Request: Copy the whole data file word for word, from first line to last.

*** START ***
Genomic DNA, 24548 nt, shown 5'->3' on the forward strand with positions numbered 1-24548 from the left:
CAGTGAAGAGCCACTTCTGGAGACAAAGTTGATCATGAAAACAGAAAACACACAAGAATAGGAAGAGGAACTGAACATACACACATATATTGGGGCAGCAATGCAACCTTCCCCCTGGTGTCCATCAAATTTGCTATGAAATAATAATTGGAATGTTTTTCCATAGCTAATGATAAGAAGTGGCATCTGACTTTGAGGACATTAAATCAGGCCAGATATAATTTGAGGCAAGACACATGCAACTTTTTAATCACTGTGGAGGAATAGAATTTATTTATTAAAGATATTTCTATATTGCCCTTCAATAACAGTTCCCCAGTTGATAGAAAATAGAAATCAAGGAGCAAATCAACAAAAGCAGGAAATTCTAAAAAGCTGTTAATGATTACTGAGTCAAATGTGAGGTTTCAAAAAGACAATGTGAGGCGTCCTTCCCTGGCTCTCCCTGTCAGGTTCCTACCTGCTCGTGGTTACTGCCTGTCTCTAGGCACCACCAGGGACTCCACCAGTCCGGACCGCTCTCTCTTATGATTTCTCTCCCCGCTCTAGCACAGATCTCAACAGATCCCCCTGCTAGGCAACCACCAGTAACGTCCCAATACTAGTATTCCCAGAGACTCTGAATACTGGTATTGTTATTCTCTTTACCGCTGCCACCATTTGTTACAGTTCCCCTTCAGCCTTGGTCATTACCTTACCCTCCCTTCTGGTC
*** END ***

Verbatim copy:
Genomic DNA, 24548 nt, shown 5'->3' on the forward strand with positions numbered 1-24548 from the left:
CAGTGAAGAGCCACTTCTGGAGACAAAGTTGATCATGAAAACAGAAAACACACAAGAATAGGAAGAGGAACTGAACATACACACATATATTGGGGCAGCAATGCAACCTTCCCCCTGGTGTCCATCAAATTTGCTATGAAATAATAATTGGAATGTTTTTCCATAGCTAATGATAAGAAGTGGCATCTGACTTTGAGGACATTAAATCAGGCCAGATATAATTTGAGGCAAGACACATGCAACTTTTTAATCACTGTGGAGGAATAGAATTTATTTATTAAAGATATTTCTATATTGCCCTTCAATAACAGTTCCCCAGTTGATAGAAAATAGAAATCAAGGAGCAAATCAACAAAAGCAGGAAATTCTAAAAAGCTGTTAATGATTACTGAGTCAAATGTGAGGTTTCAAAAAGACAATGTGAGGCGTCCTTCCCTGGCTCTCCCTGTCAGGTTCCTACCTGCTCGTGGTTACTGCCTGTCTCTAGGCACCACCAGGGACTCCACCAGTCCGGACCGCTCTCTCTTATGATTTCTCTCCCCGCTCTAGCACAGATCTCAACAGATCCCCCTGCTAGGCAACCACCAGTAACGTCCCAATACTAGTATTCCCAGAGACTCTGAATACTGGTATTGTTATTCTCTTTACCGCTGCCACCATTTGTTACAGTTCCCCTTCAGCCTTGGTCATTACCTTACCCTCCCTTCTGGTC